Today, the Federal Trade Commission (FTC) held a press conference to announce that it recently filed 8 separate complaints in federal courts across the country against entities and individuals sending “spam” text messages offering purportedly free gift cards to consumers. The complaints follow a six-month FTC investigation into the alleged fraudulent practices of the defendants in these suits, which involved sending over 180 million spam text messages with links to websites where consumers could claim “free” gift cards to stores such as Best Buy, Wal-Mart and Target. The FTC claims, however, that consumers would be required to submit their credit card and other personal information and would never result in consumers receiving free gift cards. Instead, the consumers’ information would be sold to third parties for marketing purposes.

Seven of the complaints filed by the FTC are against the entities and individuals that were sending the text messages, while one complaint is against the alleged operators of the deceptive websites to which consumers were directed by the text messages. Collectively, the FTC named 29 separate entities and individuals as defendants, including some individuals who are subject to permanent injunctions against sending text messages. The FTC is seeking civil damages and restraining orders against the defendants to prevent them from continuing their alleged deceptive practices and to send unsolicited text messages to consumers.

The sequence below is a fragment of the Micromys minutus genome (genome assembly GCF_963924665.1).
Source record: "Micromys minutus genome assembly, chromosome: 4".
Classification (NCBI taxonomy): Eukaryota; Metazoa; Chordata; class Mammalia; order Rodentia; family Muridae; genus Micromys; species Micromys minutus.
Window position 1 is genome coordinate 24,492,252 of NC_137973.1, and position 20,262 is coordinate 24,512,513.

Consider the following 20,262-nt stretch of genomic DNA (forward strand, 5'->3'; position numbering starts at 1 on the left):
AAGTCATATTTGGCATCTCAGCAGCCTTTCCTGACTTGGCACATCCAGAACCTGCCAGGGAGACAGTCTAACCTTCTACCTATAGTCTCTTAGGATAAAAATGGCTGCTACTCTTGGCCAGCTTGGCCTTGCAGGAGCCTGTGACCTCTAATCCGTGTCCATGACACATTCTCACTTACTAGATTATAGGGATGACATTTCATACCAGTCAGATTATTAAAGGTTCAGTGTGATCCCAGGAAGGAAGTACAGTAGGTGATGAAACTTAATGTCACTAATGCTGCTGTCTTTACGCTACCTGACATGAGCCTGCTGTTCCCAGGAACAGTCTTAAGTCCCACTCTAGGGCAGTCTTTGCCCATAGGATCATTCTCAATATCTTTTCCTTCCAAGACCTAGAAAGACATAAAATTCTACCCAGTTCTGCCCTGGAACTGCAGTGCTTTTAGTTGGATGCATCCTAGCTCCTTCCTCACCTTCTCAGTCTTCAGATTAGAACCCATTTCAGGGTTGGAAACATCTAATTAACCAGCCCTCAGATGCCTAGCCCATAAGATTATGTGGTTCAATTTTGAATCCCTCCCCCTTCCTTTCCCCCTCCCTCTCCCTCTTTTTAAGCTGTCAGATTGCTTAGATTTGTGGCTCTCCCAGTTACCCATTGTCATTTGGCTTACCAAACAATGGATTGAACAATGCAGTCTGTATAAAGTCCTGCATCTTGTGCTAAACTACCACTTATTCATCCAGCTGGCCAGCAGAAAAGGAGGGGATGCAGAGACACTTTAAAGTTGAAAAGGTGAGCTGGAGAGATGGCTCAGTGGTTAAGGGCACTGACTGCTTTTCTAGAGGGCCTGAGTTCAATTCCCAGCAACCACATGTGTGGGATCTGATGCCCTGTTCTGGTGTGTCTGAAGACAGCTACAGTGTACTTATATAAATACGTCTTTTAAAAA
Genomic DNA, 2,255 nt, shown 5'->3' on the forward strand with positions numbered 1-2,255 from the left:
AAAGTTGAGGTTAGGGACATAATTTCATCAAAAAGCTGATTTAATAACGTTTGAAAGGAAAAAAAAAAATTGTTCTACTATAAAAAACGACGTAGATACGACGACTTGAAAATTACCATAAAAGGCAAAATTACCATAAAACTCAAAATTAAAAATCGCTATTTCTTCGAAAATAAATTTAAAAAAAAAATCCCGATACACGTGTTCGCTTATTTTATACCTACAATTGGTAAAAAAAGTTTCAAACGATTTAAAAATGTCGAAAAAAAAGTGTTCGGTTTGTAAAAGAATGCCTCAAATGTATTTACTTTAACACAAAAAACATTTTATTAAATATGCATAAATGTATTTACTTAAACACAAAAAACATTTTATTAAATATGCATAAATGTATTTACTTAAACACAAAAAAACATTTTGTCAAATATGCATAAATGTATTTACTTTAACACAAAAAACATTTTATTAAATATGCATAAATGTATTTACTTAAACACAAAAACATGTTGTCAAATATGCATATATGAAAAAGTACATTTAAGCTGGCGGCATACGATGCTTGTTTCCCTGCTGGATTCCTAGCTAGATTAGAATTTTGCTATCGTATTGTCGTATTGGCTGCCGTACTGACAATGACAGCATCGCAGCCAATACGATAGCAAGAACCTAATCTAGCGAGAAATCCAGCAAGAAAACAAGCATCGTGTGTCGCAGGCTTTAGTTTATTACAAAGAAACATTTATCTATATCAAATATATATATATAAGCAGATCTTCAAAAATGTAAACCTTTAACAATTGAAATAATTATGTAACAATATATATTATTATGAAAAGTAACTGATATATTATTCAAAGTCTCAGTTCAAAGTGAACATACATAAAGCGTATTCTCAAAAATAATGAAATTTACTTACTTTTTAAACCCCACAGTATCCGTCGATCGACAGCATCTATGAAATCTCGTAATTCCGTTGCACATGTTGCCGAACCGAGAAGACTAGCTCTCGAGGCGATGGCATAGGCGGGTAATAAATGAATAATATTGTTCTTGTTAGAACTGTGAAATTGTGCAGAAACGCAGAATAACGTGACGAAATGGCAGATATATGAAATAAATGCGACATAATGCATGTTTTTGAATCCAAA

The FTC also indicted that it has received 20,000 complaints concerning spam text messages advertising free gift cards, and 50,000 complaints against spam text messages generally. The FTC stated that 60 percent of consumers have received spam text messages within the last year, and 13 percent of those individuals clicked through to the link provided. Of those consumers, the FTC estimates that 12 percent pay a per text message charge, resulting in millions of dollars in charges to those consumers from receiving the unsolicited text messages. The FTC advised consumers to not click on the links contained in the spam text messages, forward the messages to the FTC and then delete the messages.